Both the Paterson Arena and Hackensack, the two rinks I frequented in my youth, were part of a now defunct chain of roller rinks that were owned by an organization called "America On Wheels" or "AOW" for short. At one time there were twenty-two AOW rinks in the northeast, but sadly -- one by one the rinks closed. This, unfortunately, was a story repeated throughout the U.S. While there were some 5,000 roller rinks in the United Stated in 1950, today there are fewer than 500. Of those in business today, the number of rinks at which there is an artistic skating program has dwindled to less than 50!  The crowds of skaters and spectators at the annual artistic roller skating National Championship once filled the vast Pershing Center in Lincoln, Nebraska, and now some events have only one or two contestants and the spectators are virtually non-existent -- even during the highest level events!  What has happened to our sport in America is nothing short of a tragedy and there's plenty of blame to go around; however, one word goes a long way toward explaining the demise of artistic roller skating in this country, and that word is "greed".  There are myriad other factors that contributed to the decline and I'll likely get into them as the reconstruction of Rob's Roller World progresses. In the meantime, please enjoy my personal remembrance of things past.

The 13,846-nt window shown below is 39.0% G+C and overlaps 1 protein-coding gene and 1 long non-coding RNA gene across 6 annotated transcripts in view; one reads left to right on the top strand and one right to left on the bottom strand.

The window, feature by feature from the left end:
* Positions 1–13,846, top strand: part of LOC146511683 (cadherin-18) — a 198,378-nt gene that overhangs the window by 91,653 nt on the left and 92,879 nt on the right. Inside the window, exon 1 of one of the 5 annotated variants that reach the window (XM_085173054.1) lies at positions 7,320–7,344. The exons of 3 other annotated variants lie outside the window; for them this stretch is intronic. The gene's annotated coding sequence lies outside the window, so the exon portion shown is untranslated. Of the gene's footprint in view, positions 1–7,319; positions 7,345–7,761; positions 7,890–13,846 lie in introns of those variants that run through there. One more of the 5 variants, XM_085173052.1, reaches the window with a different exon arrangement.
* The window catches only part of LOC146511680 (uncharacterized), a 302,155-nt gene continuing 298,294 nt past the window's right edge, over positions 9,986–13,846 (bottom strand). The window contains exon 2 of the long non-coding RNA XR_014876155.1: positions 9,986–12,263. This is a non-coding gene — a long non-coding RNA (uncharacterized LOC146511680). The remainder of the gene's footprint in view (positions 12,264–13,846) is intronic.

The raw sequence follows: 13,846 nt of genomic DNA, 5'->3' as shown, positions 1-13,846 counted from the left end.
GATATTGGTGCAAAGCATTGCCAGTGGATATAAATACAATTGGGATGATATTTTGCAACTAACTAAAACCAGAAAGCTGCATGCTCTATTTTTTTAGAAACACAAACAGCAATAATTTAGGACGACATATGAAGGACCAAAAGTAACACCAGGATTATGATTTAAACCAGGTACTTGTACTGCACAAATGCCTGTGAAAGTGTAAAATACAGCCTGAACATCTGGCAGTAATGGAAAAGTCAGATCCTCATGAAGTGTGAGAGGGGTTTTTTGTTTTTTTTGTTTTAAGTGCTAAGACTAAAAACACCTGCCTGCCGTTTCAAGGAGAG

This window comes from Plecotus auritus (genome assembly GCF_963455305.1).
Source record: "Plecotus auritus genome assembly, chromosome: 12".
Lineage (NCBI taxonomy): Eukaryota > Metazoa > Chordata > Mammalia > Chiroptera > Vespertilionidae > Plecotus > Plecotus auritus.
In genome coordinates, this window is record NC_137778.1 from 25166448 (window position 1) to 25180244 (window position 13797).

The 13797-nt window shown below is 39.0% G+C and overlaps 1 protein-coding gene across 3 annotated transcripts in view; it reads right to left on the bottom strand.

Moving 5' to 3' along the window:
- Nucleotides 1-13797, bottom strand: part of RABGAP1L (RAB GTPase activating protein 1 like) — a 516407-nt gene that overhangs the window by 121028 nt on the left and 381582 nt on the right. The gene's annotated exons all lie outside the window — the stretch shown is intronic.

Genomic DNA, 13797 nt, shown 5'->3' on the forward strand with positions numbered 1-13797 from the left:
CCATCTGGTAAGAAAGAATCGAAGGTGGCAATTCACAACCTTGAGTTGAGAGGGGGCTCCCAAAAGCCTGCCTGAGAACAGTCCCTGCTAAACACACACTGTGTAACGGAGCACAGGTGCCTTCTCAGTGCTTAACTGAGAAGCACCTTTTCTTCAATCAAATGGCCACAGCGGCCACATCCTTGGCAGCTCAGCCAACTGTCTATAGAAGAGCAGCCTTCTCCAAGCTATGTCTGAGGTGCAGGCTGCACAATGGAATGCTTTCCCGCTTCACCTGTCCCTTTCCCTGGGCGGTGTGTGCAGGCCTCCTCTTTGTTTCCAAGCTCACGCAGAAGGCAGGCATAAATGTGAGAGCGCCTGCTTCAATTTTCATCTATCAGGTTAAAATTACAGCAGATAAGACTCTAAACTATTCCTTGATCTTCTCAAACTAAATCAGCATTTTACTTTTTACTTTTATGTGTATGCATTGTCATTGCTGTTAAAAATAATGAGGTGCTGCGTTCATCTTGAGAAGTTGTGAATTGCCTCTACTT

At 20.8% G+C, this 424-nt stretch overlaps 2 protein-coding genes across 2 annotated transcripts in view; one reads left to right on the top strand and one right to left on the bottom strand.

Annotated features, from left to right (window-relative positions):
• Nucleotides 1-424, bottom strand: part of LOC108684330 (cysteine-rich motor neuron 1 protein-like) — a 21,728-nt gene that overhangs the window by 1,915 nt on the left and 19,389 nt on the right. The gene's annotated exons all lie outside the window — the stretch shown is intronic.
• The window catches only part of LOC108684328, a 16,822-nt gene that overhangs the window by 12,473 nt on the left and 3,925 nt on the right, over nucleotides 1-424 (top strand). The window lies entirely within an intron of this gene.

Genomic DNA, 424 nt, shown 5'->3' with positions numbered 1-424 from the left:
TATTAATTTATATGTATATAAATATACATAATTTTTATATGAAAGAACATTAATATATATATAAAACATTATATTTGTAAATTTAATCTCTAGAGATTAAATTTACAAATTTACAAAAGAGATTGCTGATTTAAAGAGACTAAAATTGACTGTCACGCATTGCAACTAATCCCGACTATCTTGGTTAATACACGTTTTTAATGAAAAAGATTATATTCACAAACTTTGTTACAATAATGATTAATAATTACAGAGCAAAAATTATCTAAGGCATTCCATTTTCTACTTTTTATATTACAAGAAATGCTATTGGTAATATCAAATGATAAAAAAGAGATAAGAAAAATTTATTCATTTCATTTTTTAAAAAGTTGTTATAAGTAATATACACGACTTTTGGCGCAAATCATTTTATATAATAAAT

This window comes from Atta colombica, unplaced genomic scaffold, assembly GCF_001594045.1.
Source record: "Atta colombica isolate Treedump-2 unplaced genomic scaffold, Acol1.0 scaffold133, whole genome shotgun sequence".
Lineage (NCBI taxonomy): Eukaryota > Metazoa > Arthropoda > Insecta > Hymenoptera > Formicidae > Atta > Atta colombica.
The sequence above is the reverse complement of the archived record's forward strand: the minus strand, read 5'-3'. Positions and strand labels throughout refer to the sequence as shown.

Rob Russo, your webmaster, at Christiana Skating Center in Newark,DE, in 2013.
My Salute to the Bygone America On Wheels Chain of Roller Rinks
Not all the AOW rinks were in existence concurrently, but here, in alphabetical order, is what I believe to be a comprehensive list of all the twenty-two AOW rinks that ever existed: